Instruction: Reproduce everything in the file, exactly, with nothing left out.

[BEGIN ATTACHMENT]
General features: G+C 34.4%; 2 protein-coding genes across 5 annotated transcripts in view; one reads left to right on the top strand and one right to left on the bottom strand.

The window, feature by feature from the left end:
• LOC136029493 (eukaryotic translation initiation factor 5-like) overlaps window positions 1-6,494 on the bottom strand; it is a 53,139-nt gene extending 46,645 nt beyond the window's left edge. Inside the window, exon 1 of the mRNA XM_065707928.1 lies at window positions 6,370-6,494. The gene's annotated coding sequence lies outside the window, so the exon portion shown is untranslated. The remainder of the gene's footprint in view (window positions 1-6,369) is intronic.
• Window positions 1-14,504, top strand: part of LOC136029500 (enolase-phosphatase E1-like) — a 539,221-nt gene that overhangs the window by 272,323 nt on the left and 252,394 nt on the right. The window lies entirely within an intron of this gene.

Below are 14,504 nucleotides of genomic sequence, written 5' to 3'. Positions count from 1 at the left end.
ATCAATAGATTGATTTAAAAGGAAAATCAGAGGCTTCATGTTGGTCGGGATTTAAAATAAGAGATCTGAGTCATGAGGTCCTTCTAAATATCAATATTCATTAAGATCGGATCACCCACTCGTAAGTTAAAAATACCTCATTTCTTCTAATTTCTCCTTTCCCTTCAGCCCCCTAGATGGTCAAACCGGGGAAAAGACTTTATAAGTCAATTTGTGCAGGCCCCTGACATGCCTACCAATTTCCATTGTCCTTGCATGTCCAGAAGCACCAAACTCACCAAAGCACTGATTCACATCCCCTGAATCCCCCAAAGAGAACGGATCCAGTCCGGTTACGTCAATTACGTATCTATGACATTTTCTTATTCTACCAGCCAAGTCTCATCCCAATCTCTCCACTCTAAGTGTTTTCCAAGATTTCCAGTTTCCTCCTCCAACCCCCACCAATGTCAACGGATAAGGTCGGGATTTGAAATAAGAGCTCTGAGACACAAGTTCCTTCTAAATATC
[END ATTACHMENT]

General features: G+C 34.4%; 2 protein-coding genes across 5 annotated transcripts in view; one reads left to right on the top strand and one right to left on the bottom strand.

The window, feature by feature from the left end:
• LOC136029493 (eukaryotic translation initiation factor 5-like) overlaps window positions 1-6,494 on the bottom strand; it is a 53,139-nt gene extending 46,645 nt beyond the window's left edge. Inside the window, exon 1 of the mRNA XM_065707928.1 lies at window positions 6,370-6,494. The gene's annotated coding sequence lies outside the window, so the exon portion shown is untranslated. The remainder of the gene's footprint in view (window positions 1-6,369) is intronic.
• Window positions 1-14,504, top strand: part of LOC136029500 (enolase-phosphatase E1-like) — a 539,221-nt gene that overhangs the window by 272,323 nt on the left and 252,394 nt on the right. The window lies entirely within an intron of this gene.

Below are 14,504 nucleotides of genomic sequence, written 5' to 3'. Positions count from 1 at the left end.
ATCAATAGATTGATTTAAAAGGAAAATCAGAGGCTTCATGTTGGTCGGGATTTAAAATAAGAGATCTGAGTCATGAGGTCCTTCTAAATATCAATATTCATTAAGATCGGATCACCCACTCGTAAGTTAAAAATACCTCATTTCTTCTAATTTCTCCTTTCCCTTCAGCCCCCTAGATGGTCAAACCGGGGAAAAGACTTTATAAGTCAATTTGTGCAGGCCCCTGACATGCCTACCAATTTCCATTGTCCTTGCATGTCCAGAAGCACCAAACTCACCAAAGCACTGATTCACATCCCCTGAATCCCCCAAAGAGAACGGATCCAGTCCGGTTACGTCAATTACGTATCTATGACATTTTCTTATTCTACCAGCCAAGTCTCATCCCAATCTCTCCACTCTAAGTGTTTTCCAAGATTTCCAGTTTCCTCCTCCAACCCCCACCAATGTCAACGGATAAGGTCGGGATTTGAAATAAGAGCTCTGAGACACAAGTTCCTTCTAAATATC